With the help of his castmates, who he’s grown close to despite their physical distance, Choi felt at ease in the series. As a young actor in the industry, he would come and go working on sets, but never really established friendships as many moved on after the project. That all changed with X.O. Kitty.
“It’s amazing,” exclaims Choi. “Everybody was actually surprised how we [all got] along like this. Anthony [Keyvan] and I talked about this, as he [too] worked in this industry for a long time as well.”
Choi is also excited that American audiences are opening themselves up for Korean content. With the success of Korean films, K-dramas, and K-Pop idols in the US, stories like X.O. Kitty and Pachinko allow for Korean actors the opportunity to star in American series.
“First of all, I am glad about this change,” Choi admits. “I feel lucky that I’m working and getting opportunities and help from that situation. But, at the same time, I feel like I always want a little bit more. I don’t feel like this is the end of what we want. I just want to contribute to change a little more.”
Gia Kim best describes herself as a “TCK” aka “third culture kid” when talking about her upbringing. The 30 year-old actress grew up in Korea and Hong Kong—and like her X.O. Kitty character, she attended international school. After working in theater in Seoul, Kim eventually moved to Los Angeles to train at the Art of Acting Studio in 2019 and, a few years later, was cast in X.O. Kitty as closeted queen bee—and Kitty’s potential love interest, Yuri Han.
“People assumed I grew up [in the States], but I didn’t,” Kim shares. “So coming here [to America] was also in itself a new learning experience for me because being Korean [in] America is a whole other experience than being Korean from Korea. I always feel like I’m kind of in between those two worlds too [like Yuri].”
Kim empathizes with Yuri’s struggle between being her true self as a queer teenager in love and keeping the image of being this perfect daughter for her conversative Korean family. She feels like everyone has been in this sort of situation where they’re trying to figure out where they belong, especially during their teen years.
“Yuri is desperately wanting to break out of that box [that society puts her in],” says Kim. “It was easy for me to find a connection [with her] because I grew up in a similar environment of having my two feet in both different worlds and trying to figure out how to balance both things.”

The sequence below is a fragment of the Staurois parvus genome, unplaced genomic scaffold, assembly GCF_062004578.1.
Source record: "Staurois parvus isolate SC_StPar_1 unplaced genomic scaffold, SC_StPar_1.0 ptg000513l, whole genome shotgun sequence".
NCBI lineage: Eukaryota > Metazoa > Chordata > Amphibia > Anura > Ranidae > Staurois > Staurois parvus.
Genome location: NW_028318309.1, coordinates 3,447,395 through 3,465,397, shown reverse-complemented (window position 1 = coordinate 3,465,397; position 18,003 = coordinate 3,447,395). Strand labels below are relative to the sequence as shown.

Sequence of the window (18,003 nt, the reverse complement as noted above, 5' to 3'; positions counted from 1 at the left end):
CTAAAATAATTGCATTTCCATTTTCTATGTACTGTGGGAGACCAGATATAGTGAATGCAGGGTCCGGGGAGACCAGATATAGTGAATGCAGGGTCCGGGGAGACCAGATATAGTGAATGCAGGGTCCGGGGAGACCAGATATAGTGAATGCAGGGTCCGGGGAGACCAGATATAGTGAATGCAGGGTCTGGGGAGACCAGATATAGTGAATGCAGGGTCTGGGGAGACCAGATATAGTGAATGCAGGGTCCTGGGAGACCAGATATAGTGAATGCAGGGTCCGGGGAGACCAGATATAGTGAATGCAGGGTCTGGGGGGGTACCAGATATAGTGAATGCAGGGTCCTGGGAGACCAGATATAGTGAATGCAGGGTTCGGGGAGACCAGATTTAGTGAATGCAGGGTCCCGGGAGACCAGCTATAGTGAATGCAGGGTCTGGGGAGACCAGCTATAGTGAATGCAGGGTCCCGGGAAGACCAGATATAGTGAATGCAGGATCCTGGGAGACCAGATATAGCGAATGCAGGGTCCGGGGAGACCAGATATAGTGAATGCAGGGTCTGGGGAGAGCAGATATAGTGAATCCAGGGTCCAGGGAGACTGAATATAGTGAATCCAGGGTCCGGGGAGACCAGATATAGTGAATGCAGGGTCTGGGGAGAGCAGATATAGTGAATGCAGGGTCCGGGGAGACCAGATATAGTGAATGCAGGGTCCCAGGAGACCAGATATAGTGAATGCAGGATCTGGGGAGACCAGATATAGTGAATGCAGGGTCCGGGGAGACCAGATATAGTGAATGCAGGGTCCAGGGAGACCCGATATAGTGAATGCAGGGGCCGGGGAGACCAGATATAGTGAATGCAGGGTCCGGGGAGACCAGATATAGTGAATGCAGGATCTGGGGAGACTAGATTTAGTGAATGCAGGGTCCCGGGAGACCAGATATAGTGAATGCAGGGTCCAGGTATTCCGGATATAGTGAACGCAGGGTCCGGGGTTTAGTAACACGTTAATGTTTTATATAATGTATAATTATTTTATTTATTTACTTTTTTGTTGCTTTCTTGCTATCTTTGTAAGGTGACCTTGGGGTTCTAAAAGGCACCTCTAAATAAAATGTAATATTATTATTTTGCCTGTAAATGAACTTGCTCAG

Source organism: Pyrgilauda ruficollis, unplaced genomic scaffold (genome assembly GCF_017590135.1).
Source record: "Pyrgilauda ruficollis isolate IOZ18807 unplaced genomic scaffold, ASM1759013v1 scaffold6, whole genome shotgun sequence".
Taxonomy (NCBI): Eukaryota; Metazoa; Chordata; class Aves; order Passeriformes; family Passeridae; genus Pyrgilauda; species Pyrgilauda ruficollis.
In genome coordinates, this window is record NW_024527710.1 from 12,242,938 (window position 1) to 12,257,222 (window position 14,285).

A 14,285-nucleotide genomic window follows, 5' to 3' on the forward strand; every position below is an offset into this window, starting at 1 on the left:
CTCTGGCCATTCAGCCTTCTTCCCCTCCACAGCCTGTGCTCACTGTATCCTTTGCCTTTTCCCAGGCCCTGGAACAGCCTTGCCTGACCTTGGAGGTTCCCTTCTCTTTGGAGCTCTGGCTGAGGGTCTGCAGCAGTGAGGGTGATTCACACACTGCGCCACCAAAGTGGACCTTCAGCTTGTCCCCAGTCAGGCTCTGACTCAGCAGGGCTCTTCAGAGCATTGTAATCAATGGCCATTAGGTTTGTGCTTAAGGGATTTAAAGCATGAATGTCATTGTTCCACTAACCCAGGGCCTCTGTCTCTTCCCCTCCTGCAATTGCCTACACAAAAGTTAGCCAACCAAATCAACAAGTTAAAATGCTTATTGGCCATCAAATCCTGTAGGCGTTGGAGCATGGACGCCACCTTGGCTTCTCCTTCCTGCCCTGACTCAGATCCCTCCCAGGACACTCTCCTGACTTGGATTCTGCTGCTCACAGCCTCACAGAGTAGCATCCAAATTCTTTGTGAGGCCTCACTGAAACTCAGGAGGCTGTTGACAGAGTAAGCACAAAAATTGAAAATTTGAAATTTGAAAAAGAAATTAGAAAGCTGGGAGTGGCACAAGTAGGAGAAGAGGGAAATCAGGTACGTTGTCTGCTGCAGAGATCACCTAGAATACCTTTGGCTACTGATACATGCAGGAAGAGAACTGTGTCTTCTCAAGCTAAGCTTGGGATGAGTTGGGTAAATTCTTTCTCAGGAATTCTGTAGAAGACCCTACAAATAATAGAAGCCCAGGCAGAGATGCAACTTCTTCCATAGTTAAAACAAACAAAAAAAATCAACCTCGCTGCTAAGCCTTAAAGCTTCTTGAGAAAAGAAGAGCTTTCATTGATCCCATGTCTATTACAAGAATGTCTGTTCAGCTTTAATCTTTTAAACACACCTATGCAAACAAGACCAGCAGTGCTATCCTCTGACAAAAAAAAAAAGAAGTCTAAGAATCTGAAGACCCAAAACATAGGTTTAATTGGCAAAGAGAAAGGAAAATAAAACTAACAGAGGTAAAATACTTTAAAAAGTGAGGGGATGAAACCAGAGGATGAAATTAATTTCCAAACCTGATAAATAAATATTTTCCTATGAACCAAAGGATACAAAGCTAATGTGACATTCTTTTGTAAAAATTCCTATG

When Kim first saw the open casting call, she found herself drawn to the breakdown of all the characters and knew the series was going to be “refreshing”. She’s never seen a character like Yuri on television before—a popular closeted Asian teen who ends up being a leading love interest.
“She is a different person than I am, but I was able to find common ground [with her],” Kim explains. At the core of it, we’re both human beings. I’ve been in high school. I’ve had struggles with my mom. We both just want to be seen, heard, and appreciated for the person [we] are and be loved for who [we] are. Once I connected with her, everything fell into place more naturally.”
Kim loves the “enemies to lovers” trope that the series dives into between Yuri and Kitty, especially the twist in Kitty’s feelings towards Yuri. Kim giggles at the idea of these two women initially arguing over a man, but end up potentially falling for each other.
“I like their dynamic because it’s breaking their initial judgment,” Kim explains. When you make this initial judgment on a person, then you realize [you] shouldn’t have judged this person this way. You get to know them more and you find you have more in common and you can love the other person.”
Kim is also particularly proud that X.O. Kitty takes place in Korea and is heavily influenced by Korean culture. Like Choi, she is proud that Korean content is well known around the world, especially thanks to streaming platforms like Netflix, where people can enjoy shows with subtitles. Although K-culture plays a big part of the series, she says the story is universal.
“I think the thing that is great about this show is that it’s not about being Korean,” Kim explains. “It’s not about being a certain race. Culture is going to be a part of it, but it doesn’t have to be the main focus. It’s just telling a human experience through all these different characters from different backgrounds and ethnicities. I think that’s what makes this show special too.”
X.O. Kitty was released on Netflix on May 18, 2023.